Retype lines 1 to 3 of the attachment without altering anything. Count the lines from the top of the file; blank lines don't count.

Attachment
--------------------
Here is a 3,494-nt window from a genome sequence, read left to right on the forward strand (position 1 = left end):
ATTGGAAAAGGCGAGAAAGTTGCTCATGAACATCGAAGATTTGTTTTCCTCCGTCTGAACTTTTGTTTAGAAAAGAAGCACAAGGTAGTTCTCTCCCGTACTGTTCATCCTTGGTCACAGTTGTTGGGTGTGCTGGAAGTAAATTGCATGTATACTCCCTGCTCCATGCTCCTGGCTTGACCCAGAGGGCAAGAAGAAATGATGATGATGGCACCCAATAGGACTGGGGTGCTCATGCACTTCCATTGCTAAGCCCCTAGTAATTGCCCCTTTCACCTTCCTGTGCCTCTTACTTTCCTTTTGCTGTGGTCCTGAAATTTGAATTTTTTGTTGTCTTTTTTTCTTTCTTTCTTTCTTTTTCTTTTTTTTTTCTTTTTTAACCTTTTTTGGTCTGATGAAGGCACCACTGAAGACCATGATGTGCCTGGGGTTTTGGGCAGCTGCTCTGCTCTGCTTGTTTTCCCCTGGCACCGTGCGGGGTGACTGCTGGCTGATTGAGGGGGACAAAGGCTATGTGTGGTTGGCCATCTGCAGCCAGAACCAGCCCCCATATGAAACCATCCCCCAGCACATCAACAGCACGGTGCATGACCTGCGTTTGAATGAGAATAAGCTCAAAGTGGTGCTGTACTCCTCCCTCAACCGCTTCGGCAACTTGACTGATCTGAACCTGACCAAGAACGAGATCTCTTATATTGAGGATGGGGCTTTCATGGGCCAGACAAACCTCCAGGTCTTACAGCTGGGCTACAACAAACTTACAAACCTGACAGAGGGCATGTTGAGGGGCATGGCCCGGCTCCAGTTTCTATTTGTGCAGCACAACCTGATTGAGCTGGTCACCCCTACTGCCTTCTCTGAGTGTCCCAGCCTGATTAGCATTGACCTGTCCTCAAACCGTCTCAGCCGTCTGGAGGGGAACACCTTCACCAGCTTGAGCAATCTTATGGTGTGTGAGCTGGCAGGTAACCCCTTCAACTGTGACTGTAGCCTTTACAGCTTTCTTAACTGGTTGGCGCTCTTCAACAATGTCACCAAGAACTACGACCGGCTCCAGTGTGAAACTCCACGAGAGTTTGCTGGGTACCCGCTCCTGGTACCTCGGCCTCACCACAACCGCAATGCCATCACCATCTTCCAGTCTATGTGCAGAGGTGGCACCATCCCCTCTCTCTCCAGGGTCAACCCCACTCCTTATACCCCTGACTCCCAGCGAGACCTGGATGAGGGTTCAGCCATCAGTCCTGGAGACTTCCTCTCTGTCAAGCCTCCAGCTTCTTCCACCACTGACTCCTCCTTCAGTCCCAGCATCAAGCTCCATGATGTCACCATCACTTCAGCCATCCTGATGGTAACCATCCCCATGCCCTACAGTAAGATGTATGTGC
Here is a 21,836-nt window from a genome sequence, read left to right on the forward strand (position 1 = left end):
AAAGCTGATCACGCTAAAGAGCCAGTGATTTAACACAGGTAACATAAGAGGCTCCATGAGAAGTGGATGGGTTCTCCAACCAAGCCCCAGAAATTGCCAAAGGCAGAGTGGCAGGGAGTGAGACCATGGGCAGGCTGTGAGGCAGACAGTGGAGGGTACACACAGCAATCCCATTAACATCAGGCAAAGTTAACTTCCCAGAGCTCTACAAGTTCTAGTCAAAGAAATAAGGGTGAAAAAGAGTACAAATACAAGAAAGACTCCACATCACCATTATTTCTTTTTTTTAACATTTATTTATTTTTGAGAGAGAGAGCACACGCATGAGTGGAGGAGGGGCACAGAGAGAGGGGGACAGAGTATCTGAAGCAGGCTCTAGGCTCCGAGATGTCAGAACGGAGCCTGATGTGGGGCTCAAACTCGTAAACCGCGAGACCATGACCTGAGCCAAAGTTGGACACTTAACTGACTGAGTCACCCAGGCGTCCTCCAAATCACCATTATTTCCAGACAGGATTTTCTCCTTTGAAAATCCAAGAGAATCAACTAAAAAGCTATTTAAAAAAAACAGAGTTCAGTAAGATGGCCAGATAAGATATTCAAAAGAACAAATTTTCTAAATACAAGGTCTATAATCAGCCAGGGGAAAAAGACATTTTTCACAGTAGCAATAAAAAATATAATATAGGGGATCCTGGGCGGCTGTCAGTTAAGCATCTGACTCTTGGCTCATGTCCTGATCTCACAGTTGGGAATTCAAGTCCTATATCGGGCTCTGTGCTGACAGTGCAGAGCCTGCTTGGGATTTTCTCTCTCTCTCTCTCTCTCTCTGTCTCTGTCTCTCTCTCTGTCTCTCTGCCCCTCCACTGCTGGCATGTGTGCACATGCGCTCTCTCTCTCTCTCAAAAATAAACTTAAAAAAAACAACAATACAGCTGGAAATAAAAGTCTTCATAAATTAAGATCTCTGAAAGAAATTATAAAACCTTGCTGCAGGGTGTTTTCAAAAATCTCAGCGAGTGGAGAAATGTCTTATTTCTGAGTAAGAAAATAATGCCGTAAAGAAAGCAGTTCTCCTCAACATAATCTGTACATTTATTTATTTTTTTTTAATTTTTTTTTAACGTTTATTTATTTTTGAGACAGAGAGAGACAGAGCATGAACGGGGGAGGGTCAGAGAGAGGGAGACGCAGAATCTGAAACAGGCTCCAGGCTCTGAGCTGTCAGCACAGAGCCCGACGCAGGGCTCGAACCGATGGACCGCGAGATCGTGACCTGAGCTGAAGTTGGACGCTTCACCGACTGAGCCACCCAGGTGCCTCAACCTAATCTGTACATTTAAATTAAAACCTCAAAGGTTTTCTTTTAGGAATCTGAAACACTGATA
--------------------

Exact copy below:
Here is a 3,494-nt window from a genome sequence, read left to right on the forward strand (position 1 = left end):
ATTGGAAAAGGCGAGAAAGTTGCTCATGAACATCGAAGATTTGTTTTCCTCCGTCTGAACTTTTGTTTAGAAAAGAAGCACAAGGTAGTTCTCTCCCGTACTGTTCATCCTTGGTCACAGTTGTTGGGTGTGCTGGAAGTAAATTGCATGTATACTCCCTGCTCCATGCTCCTGGCTTGACCCAGAGGGCAAGAAGAAATGATGATGATGGCACCCAATAGGACTGGGGTGCTCATGCACTTCCATTGCTAAGCCCCTAGTAATTGCCCCTTTCACCTTCCTGTGCCTCTTACTTTCCTTTTGCTGTGGTCCTGAAATTTGAATTTTTTGTTGTCTTTTTTTCTTTCTTTCTTTCTTTTTCTTTTTTTTTTCTTTTTTAACCTTTTTTGGTCTGATGAAGGCACCACTGAAGACCATGATGTGCCTGGGGTTTTGGGCAGCTGCTCTGCTCTGCTTGTTTTCCCCTGGCACCGTGCGGGGTGACTGCTGGCTGATTGAGGGGGACAAAGGCTATGTGTGGTTGGCCATCTGCAGCCAGAACCAGCCCCCATATGAAACCATCCCCCAGCACATCAACAGCACGGTGCATGACCTGCGTTTGAATGAGAATAAGCTCAAAGTGGTGCTGTACTCCTCCCTCAACCGCTTCGGCAACTTGACTGATCTGAACCTGACCAAGAACGAGATCTCTTATATTGAGGATGGGGCTTTCATGGGCCAGACAAACCTCCAGGTCTTACAGCTGGGCTACAACAAACTTACAAACCTGACAGAGGGCATGTTGAGGGGCATGGCCCGGCTCCAGTTTCTATTTGTGCAGCACAACCTGATTGAGCTGGTCACCCCTACTGCCTTCTCTGAGTGTCCCAGCCTGATTAGCATTGACCTGTCCTCAAACCGTCTCAGCCGTCTGGAGGGGAACACCTTCACCAGCTTGAGCAATCTTATGGTGTGTGAGCTGGCAGGTAACCCCTTCAACTGTGACTGTAGCCTTTACAGCTTTCTTAACTGGTTGGCGCTCTTCAACAATGTCACCAAGAACTACGACCGGCTCCAGTGTGAAACTCCACGAGAGTTTGCTGGGTACCCGCTCCTGGTACCTCGGCCTCACCACAACCGCAATGCCATCACCATCTTCCAGTCTATGTGCAGAGGTGGCACCATCCCCTCTCTCTCCAGGGTCAACCCCACTCCTTATACCCCTGACTCCCAGCGAGACCTGGATGAGGGTTCAGCCATCAGTCCTGGAGACTTCCTCTCTGTCAAGCCTCCAGCTTCTTCCACCACTGACTCCTCCTTCAGTCCCAGCATCAAGCTCCATGATGTCACCATCACTTCAGCCATCCTGATGGTAACCATCCCCATGCCCTACAGTAAGATGTATGTGC
Here is a 21,836-nt window from a genome sequence, read left to right on the forward strand (position 1 = left end):